Blue Heron fishing the creek

Not long after, we saw lots of wolf tracks crossing the road and moving around the meadow near a herd of bison. Carl said, “I think the wolves have already named those bison.” “Mine?” I asked. “That or Lunch and Dinner”, he replied. I asked Carl if he could arrange for the wolves to be attacking the bison when we came back later that afternoon. He let me know that he had their agent’s number on speed dial and would get right on it. Later after passing a Yellowstone traffic jam, we watched a coyote working a hillside with bison in the Hayden Valley.

Morning traffic in Yellowstone

Coyote & Bison

Nearly face to face

We drove on to Lake Yellowstone and then had our sack lunches at a ranger station. On the way back, we saw a different coyote working the same hillside with the buffalo. While focusing on the coyote, others in the group called out for me to look up the road behind me. A small herd of buffalo were heading my way. Not wanting to pit my 182 lbs against their collective tonnage, I backed up to the car and continued photographing them as they came my way. To my delight, one young bull started trying to pick a fight with another. Having raised two sons, this was not entirely new behavior to me but my boys didn’t have horns and hooves.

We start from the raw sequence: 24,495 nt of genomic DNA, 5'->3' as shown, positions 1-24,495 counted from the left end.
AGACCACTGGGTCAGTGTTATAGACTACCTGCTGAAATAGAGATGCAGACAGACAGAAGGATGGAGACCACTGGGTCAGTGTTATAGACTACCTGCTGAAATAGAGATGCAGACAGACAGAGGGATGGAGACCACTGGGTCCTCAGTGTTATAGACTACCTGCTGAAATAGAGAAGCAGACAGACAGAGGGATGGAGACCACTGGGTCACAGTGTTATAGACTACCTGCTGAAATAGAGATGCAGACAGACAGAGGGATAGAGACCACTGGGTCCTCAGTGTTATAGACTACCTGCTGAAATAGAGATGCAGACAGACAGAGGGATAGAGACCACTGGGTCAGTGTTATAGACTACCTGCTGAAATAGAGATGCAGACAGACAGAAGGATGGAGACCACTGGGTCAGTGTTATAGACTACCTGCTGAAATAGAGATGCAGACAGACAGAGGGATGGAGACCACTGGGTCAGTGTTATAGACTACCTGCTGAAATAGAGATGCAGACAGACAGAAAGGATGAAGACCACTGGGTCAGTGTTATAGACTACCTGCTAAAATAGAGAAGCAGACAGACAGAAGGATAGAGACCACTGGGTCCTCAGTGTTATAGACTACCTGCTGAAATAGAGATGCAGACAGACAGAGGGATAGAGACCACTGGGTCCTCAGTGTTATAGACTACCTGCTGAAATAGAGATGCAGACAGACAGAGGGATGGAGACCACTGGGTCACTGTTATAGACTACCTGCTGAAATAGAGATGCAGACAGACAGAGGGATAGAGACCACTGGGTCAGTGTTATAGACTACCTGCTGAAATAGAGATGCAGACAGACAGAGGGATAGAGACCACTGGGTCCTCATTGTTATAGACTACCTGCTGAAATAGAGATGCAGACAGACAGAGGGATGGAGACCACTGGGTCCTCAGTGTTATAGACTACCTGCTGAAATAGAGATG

Herd of bison coming down the road

Two bulls facing off

One jumps on the other

Locking horns

By the time I heard the other photographers pointing the opposite way down the road, I wasn’t in a good position to get a shot of the coyote approaching Dale and another member of our group, Patrick. Dale and Patrick had both put down their lenses and looked down so as not to frighten the coyote (Their long lenses were useless anyway because the coyote was too close to focus). The coyote came to within about six feet of the men, then walked behind them and lifted his leg to mark territory. For the rest of the trip we teased Dale that the coyote owned him.